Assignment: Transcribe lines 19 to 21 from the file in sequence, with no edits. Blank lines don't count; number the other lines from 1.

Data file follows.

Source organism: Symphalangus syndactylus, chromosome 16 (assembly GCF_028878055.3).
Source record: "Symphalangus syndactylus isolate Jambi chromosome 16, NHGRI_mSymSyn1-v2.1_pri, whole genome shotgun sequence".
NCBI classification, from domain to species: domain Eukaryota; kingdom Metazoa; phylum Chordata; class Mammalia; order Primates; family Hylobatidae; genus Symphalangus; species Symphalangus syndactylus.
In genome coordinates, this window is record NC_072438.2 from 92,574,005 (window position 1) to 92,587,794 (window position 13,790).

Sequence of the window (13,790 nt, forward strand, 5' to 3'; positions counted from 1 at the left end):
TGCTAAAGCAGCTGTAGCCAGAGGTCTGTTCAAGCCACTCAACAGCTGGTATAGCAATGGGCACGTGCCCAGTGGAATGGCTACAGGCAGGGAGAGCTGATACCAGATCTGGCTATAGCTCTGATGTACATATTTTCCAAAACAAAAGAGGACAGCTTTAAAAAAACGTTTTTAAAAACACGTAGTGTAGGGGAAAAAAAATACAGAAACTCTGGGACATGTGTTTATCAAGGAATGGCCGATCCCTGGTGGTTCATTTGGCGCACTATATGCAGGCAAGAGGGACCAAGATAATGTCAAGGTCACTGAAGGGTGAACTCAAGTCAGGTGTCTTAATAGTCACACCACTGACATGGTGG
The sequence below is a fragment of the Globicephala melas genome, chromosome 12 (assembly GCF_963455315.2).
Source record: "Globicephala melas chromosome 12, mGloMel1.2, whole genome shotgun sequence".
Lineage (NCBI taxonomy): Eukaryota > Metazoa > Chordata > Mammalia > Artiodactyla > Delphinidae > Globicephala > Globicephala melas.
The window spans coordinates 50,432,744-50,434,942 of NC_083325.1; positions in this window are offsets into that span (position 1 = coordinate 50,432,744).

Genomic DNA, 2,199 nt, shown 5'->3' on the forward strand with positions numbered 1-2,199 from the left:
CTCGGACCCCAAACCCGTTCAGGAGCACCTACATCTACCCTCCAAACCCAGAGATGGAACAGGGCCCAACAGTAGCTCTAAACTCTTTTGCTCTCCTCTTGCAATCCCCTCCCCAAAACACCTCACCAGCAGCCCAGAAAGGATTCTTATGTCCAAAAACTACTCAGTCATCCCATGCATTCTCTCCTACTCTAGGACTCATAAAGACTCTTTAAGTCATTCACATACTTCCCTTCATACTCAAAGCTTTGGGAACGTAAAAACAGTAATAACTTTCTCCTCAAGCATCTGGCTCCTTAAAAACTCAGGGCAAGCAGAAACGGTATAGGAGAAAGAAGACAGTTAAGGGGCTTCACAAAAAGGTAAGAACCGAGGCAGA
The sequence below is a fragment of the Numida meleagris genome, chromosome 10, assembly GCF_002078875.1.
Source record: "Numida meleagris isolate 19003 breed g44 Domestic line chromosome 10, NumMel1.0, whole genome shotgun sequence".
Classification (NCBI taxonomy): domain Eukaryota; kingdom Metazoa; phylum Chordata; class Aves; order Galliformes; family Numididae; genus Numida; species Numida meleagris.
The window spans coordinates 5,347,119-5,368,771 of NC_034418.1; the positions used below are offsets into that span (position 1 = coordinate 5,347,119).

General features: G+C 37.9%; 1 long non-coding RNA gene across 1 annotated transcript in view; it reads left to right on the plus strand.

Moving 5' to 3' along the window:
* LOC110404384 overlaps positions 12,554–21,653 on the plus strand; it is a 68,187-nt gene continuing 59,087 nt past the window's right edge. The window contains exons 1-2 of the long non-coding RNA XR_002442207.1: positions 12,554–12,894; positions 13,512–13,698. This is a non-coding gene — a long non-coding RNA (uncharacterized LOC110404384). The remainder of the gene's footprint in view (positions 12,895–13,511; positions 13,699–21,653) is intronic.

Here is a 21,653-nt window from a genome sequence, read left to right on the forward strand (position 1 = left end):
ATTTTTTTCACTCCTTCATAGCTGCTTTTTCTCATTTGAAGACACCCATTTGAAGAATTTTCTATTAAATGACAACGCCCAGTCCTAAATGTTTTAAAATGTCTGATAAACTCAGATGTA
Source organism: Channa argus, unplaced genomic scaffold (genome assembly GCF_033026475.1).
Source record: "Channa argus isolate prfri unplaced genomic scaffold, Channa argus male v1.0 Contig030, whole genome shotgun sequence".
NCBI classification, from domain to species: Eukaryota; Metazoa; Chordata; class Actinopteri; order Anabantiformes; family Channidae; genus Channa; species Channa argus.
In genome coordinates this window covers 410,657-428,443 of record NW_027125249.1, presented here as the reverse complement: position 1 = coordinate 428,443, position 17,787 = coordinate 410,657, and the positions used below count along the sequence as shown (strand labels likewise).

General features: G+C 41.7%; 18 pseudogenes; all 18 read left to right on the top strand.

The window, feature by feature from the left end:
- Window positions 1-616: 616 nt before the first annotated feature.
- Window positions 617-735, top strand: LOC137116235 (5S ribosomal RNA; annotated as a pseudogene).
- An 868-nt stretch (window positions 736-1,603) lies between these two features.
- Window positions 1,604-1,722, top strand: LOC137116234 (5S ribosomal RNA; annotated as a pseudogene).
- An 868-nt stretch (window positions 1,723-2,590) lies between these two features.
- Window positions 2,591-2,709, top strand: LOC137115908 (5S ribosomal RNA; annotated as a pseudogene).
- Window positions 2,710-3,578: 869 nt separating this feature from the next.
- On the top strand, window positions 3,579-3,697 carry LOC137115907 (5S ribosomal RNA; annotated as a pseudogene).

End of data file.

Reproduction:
* LOC110404384 overlaps positions 12,554–21,653 on the plus strand; it is a 68,187-nt gene continuing 59,087 nt past the window's right edge. The window contains exons 1-2 of the long non-coding RNA XR_002442207.1: positions 12,554–12,894; positions 13,512–13,698. This is a non-coding gene — a long non-coding RNA (uncharacterized LOC110404384). The remainder of the gene's footprint in view (positions 12,895–13,511; positions 13,699–21,653) is intronic.

Here is a 21,653-nt window from a genome sequence, read left to right on the forward strand (position 1 = left end):
ATTTTTTTCACTCCTTCATAGCTGCTTTTTCTCATTTGAAGACACCCATTTGAAGAATTTTCTATTAAATGACAACGCCCAGTCCTAAATGTTTTAAAATGTCTGATAAACTCAGATGTA